14 August 2012

Walking the line

Today has been a strange work day. This is in part because I’ve not had a full night’s sleep in nearly a week on account of becoming a dad. I’ve come to realise that meeting your children either early or late can lead to sleepless nights; whilst waiting till destiny forced me into a deadly light-sabre battle might have been waiting too long, being there at the time of delivery is also quite “epic” in the demands that are placed on a father. In a more ideal world, I think I’d like to meet the child over a cup of something warm (tea, or in his case milk) at a time when no-one is screaming or thinking about using anything sharp on anyone else. That’s not the whole story though, in between the frantic mad dashes to hospital, the sleepless nights, the assembly of nursery furniture – on the subject of technical authoring, the instructions for assembly were very good... and they’ve finally fired the guy at the furniture factory who used to put one extra bolt in the packet just to trigger any latent OCD – not to mention deadlines for various clients there’s been today, which is best described as a “lull”.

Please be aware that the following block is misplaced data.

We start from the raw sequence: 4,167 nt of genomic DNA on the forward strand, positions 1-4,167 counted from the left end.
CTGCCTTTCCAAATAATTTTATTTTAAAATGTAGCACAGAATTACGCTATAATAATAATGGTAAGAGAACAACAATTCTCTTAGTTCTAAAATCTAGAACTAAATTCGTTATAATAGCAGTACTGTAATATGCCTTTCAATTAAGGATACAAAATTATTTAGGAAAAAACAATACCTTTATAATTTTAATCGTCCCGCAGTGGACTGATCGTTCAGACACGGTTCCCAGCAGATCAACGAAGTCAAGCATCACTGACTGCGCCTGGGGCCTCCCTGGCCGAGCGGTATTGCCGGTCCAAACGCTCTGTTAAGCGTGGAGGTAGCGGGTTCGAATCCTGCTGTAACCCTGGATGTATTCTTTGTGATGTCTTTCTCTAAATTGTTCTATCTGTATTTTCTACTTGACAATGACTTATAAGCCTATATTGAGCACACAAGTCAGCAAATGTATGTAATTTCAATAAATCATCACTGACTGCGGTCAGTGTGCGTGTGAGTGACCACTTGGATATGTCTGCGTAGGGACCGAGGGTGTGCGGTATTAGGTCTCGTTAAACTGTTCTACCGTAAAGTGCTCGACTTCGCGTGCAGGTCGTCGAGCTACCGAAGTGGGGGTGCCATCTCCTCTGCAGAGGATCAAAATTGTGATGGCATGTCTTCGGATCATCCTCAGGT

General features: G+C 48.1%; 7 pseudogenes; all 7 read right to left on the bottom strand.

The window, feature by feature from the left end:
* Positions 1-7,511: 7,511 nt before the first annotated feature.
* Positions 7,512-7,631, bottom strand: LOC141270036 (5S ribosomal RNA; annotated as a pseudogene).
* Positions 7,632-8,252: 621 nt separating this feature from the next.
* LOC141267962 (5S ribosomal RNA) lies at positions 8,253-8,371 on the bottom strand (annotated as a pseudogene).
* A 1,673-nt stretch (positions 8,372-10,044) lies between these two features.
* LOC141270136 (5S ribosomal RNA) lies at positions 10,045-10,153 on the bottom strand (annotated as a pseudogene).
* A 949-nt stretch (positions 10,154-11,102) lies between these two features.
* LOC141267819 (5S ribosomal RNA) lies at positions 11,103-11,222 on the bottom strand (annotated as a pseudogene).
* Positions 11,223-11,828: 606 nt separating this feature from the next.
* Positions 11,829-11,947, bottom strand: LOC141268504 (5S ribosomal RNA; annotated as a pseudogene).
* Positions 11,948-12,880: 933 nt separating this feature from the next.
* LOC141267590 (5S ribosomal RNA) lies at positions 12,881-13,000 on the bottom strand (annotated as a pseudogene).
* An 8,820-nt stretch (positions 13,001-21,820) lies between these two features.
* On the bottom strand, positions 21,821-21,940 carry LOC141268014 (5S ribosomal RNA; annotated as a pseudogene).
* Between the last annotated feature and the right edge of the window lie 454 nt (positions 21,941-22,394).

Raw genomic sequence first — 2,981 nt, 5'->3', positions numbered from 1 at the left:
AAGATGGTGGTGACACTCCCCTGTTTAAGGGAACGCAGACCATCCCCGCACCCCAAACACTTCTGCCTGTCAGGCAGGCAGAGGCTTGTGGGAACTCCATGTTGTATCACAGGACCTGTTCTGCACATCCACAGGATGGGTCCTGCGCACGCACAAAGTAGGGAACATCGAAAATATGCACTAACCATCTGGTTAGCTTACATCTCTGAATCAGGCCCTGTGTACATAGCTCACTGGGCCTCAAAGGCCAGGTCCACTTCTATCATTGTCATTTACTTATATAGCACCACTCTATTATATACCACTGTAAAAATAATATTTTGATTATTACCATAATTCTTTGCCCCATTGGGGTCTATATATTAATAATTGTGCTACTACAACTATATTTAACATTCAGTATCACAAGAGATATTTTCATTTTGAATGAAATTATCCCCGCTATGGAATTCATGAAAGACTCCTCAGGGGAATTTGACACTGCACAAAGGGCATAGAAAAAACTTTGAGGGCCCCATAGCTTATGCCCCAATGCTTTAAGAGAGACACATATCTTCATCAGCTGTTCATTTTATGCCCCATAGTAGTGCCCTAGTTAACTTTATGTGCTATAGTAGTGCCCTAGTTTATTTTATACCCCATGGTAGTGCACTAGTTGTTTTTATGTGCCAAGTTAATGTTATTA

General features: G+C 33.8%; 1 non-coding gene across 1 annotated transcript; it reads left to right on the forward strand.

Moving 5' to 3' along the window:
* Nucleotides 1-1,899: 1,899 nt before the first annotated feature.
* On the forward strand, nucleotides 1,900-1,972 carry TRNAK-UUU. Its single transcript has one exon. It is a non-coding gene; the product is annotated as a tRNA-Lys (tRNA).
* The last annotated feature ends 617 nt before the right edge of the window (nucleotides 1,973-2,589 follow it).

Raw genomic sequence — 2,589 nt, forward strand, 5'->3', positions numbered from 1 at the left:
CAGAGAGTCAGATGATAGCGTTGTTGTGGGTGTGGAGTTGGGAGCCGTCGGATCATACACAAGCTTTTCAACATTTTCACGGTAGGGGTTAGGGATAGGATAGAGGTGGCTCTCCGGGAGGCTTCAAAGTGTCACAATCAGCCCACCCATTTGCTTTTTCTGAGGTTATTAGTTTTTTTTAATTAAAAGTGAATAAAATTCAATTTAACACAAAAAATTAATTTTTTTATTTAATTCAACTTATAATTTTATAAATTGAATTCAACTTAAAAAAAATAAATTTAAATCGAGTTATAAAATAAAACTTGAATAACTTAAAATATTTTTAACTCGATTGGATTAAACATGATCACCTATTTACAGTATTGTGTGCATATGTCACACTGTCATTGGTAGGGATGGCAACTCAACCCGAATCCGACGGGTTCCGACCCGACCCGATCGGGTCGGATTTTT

This doesn’t mean I’m doing nothing. I’ve got Clearly Stated set up with a Facebook presence, and have started teaching myself XML. This means that I’m working on marketing and capacity building. It somehow doesn’t feel enough; maybe that’s because I like measuring my output and it’s far easier to point at a document I’ve written and say, “See, I’ve been working, I wrote that” than it is to say “I learnt stuff” and expect it to be counted. This is a fairly recent development: I’m not sure whether it’s because I’m working in the family business and don’t want to let people down, or because I’m about to be paying a mortgage, but a few years ago the idea of spending an employer’s time reading a book (fiction) and on Facebook (commenting sarcastically on assorted photographs from around the world) seemed like the perfect way to spend my time. Now, even when stuff is most definitely “vocational” and “relevant”, I feel some measure of guilty angst that maybe I’m not getting quite enough done. Hopefully, I don’t become complacent. I feel that part of being professional, and responsible, is having the ability to self-monitor and make sure that the activities we are involved in are in some way relevant to our profession and the job we are asked to do as authors. After all, it is far easier to quickly minimise an inappropriate browser window or leisure-app than it ever was to palm a Steven King novel under a textbook and remain undetected. I think the man in black (the one with the guitar not the light-sabre) would describe this behaviour as “Walking the line”.


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